The New Hanover County Arboretum – a Horticultural Classroom for Many

— Written By
en Español

El inglés es el idioma de control de esta página. En la medida en que haya algún conflicto entre la traducción al inglés y la traducción, el inglés prevalece.

Al hacer clic en el enlace de traducción se activa un servicio de traducción gratuito para convertir la página al español. Al igual que con cualquier traducción por Internet, la conversión no es sensible al contexto y puede que no traduzca el texto en su significado original. NC State Extension no garantiza la exactitud del texto traducido. Por favor, tenga en cuenta que algunas aplicaciones y/o servicios pueden no funcionar como se espera cuando se traducen.

English is the controlling language of this page. To the extent there is any conflict between the English text and the translation, English controls.

Clicking on the translation link activates a free translation service to convert the page to Spanish. As with any Internet translation, the conversion is not context-sensitive and may not translate the text to its original meaning. NC State Extension does not guarantee the accuracy of the translated text. Please note that some applications and/or services may not function as expected when translated.

Collapse ▲

A group of teenagers in a parking lot.

For a few decades now, our little showpiece of a garden in Wilmington on Oleander Drive has served as a horticultural and environmental classroom and laboratory for lots of our local students, young, old and in between. As I write this on a spring day sitting outside by the Arboretum’s koi pond, a group of senior adults from a local independent living facility were guided by a trained Extension Master Gardener on a tour of our grounds. This followed a group of children engaged in healthy outdoor play exhibiting a curiosity about nature. A new class of 46 Master Gardener trainees will finish their coursework next week, with the grounds all around them for hands-on work experience.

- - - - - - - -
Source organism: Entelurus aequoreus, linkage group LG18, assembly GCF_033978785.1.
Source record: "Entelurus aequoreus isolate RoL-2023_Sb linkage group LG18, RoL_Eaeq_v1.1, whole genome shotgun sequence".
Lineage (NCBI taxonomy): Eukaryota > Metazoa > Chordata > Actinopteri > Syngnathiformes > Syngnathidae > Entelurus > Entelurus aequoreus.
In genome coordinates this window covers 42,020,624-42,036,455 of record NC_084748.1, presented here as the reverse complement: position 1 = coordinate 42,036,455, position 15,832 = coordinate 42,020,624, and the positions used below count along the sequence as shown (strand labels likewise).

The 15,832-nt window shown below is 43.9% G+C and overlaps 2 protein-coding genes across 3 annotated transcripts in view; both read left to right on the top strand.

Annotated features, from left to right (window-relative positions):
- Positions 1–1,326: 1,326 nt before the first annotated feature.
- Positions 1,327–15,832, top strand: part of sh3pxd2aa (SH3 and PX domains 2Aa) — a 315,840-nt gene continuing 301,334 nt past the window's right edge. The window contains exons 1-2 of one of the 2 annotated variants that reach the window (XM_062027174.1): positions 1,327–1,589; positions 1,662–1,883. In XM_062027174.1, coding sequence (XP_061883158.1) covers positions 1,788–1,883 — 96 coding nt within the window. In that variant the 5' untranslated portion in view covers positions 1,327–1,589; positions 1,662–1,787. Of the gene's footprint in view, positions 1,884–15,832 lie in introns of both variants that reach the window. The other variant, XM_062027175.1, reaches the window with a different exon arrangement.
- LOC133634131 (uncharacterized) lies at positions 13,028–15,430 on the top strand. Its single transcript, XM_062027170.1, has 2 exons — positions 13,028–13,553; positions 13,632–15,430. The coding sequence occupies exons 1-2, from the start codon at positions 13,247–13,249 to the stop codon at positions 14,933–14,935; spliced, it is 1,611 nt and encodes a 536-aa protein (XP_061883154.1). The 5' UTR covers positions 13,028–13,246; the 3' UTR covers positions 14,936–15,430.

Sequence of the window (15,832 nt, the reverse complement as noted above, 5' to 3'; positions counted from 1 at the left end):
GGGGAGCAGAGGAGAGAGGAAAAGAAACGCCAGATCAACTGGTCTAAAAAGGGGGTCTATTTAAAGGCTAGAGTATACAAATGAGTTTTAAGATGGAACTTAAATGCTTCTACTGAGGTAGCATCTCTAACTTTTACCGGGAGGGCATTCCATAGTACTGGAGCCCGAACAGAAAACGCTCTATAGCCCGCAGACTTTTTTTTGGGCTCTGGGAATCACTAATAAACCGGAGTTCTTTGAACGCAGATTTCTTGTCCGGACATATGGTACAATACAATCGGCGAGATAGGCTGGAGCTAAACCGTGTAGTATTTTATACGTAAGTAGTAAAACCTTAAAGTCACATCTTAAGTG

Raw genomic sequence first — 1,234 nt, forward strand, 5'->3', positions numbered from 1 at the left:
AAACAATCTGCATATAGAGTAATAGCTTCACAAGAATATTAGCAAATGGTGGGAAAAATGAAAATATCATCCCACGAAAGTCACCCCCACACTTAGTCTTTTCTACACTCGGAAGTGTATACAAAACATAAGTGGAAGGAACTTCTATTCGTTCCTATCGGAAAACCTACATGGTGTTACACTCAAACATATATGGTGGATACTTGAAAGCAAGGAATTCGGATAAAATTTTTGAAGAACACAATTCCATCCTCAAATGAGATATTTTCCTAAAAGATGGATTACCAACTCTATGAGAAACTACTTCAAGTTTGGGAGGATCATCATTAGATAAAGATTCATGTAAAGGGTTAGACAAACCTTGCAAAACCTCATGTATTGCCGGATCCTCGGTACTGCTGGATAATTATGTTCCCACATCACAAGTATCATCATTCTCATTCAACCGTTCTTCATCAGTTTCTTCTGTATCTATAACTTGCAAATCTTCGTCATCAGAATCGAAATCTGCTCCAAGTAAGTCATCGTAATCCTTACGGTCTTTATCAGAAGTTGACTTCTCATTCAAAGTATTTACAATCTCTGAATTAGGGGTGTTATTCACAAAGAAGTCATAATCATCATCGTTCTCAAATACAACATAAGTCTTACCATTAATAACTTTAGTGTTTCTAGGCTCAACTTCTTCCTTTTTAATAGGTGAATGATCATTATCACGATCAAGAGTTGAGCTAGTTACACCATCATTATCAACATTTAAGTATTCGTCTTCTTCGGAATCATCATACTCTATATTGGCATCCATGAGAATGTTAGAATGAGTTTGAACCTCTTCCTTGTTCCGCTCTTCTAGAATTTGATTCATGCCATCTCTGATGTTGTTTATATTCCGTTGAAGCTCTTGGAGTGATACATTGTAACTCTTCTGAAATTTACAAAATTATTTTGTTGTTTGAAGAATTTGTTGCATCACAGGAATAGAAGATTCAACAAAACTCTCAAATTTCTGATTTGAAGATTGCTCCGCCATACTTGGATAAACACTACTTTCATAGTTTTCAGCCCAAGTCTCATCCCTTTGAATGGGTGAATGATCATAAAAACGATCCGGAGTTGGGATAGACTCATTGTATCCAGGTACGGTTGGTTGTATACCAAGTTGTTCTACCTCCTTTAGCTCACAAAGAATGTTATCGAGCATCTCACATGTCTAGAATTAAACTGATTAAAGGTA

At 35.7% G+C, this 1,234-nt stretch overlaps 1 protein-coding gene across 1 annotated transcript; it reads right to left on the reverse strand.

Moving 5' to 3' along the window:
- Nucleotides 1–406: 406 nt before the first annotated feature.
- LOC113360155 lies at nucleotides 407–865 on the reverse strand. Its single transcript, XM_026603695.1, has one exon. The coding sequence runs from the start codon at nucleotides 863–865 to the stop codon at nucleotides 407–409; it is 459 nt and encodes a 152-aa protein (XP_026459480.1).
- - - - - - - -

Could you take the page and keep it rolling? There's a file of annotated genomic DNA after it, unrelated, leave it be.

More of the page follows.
In addition, I’m honored to report from some of our neighboring traditional, venerable educational institutions on their usage of our living classroom destination.

Amy Long, of UNC Wilmington reports “Every fall and spring semester my EVSL 195, Intro to Environmental Sciences Lab, students visit the NHC Arboretum to learn about and observe stormwater BMPs. The Arboretum has been welcoming roughly 230 EVS undergrads, from 12 lab sections, each semester, plus the Lab Instructors. Students visit the gardens and use the living classrooms to enrich their classroom learning of water quality issues and solutions to pollution prevention. During this Arboretum visit, students connect all their lessons about water quality, pollution, sustainability, and biodiversity as they tour the grounds.”

Marie Davis, teaching a health and wellness class for UNC Wilmington shares “Gardening for Physical Activity and Wellness is a class in UNCW’s School of Health and Applied Human Sciences that supports and encourages lifetime wellness and movement centered around gardening and farming. Since the Fall of 2020, students from this program have had the opportunity to work on the New Hanover County Arboretum grounds in partnership with the Ability Garden and other North Carolina Cooperative Extension programs. This is one of many sites visited throughout the county, but it’s ideal in nature due to the close proximity to the university and exposure to the numerous educational as well as natural resources on site including the opportunity to observe different changes in vegetation across the seasons. Over the past 3 years, my students have shared that after our class, they come back in their free time- whether it’s to bring friends and family, shop at one of the plant sales, participate in a program, visit for stress relief or even to do some school work in the beauty of the garden.” The class is approximately 22 students/semester.

Ken Wells of Cape Fear Community College (CFCC) writes “The New Hanover County Arboretum is a very valued part of my Horticulture curriculum at CFCC. The Arboretum provides me with an outdoor classroom. I don’t have the room on the North Campus for all the plants that can grow in the Cape Fear region. Additionally, the agents are a valuable resource for my students as many hope to work in the green industry. I hope to continually work with and support the mission of Extension and the arboretum, without their resources there my job would be much more difficult.”

It makes me very proud that we can support all of these educational and inspirational efforts. And if nothing else, visit and enjoy a nice walk in nature for its therapeutic value.